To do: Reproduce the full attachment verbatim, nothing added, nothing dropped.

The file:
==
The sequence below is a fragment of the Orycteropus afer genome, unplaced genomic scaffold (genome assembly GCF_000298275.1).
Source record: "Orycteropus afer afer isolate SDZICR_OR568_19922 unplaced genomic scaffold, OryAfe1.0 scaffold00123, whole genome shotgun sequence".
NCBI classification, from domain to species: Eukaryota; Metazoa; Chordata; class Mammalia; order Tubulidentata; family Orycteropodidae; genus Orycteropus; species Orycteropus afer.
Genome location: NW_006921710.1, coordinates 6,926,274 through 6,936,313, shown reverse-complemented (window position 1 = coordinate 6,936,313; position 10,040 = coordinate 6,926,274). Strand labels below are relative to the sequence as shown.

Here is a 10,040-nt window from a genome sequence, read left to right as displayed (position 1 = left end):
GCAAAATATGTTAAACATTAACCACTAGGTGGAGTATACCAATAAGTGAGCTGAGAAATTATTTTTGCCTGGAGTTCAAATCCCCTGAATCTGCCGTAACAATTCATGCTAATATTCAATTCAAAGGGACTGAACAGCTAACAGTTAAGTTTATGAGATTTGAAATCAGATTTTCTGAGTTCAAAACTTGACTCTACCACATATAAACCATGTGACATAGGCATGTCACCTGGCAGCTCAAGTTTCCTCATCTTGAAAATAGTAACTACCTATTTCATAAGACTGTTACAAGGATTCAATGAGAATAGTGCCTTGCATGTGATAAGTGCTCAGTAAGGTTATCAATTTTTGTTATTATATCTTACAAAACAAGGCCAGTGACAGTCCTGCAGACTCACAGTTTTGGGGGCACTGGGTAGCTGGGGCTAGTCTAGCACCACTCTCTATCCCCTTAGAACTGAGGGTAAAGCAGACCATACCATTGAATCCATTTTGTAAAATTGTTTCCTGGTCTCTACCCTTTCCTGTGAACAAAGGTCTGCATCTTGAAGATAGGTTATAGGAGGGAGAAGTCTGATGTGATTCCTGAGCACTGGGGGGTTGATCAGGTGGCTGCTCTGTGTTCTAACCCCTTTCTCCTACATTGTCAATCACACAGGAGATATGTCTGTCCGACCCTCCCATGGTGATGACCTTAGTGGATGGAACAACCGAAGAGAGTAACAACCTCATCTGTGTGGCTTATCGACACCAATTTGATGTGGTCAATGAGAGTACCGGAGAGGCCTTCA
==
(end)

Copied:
The sequence below is a fragment of the Orycteropus afer genome, unplaced genomic scaffold (genome assembly GCF_000298275.1).
Source record: "Orycteropus afer afer isolate SDZICR_OR568_19922 unplaced genomic scaffold, OryAfe1.0 scaffold00123, whole genome shotgun sequence".
NCBI classification, from domain to species: Eukaryota; Metazoa; Chordata; class Mammalia; order Tubulidentata; family Orycteropodidae; genus Orycteropus; species Orycteropus afer.
Genome location: NW_006921710.1, coordinates 6,926,274 through 6,936,313, shown reverse-complemented (window position 1 = coordinate 6,936,313; position 10,040 = coordinate 6,926,274). Strand labels below are relative to the sequence as shown.

Here is a 10,040-nt window from a genome sequence, read left to right as displayed (position 1 = left end):
GCAAAATATGTTAAACATTAACCACTAGGTGGAGTATACCAATAAGTGAGCTGAGAAATTATTTTTGCCTGGAGTTCAAATCCCCTGAATCTGCCGTAACAATTCATGCTAATATTCAATTCAAAGGGACTGAACAGCTAACAGTTAAGTTTATGAGATTTGAAATCAGATTTTCTGAGTTCAAAACTTGACTCTACCACATATAAACCATGTGACATAGGCATGTCACCTGGCAGCTCAAGTTTCCTCATCTTGAAAATAGTAACTACCTATTTCATAAGACTGTTACAAGGATTCAATGAGAATAGTGCCTTGCATGTGATAAGTGCTCAGTAAGGTTATCAATTTTTGTTATTATATCTTACAAAACAAGGCCAGTGACAGTCCTGCAGACTCACAGTTTTGGGGGCACTGGGTAGCTGGGGCTAGTCTAGCACCACTCTCTATCCCCTTAGAACTGAGGGTAAAGCAGACCATACCATTGAATCCATTTTGTAAAATTGTTTCCTGGTCTCTACCCTTTCCTGTGAACAAAGGTCTGCATCTTGAAGATAGGTTATAGGAGGGAGAAGTCTGATGTGATTCCTGAGCACTGGGGGGTTGATCAGGTGGCTGCTCTGTGTTCTAACCCCTTTCTCCTACATTGTCAATCACACAGGAGATATGTCTGTCCGACCCTCCCATGGTGATGACCTTAGTGGATGGAACAACCGAAGAGAGTAACAACCTCATCTGTGTGGCTTATCGACACCAATTTGATGTGGTCAATGAGAGTACCGGAGAGGCCTTCA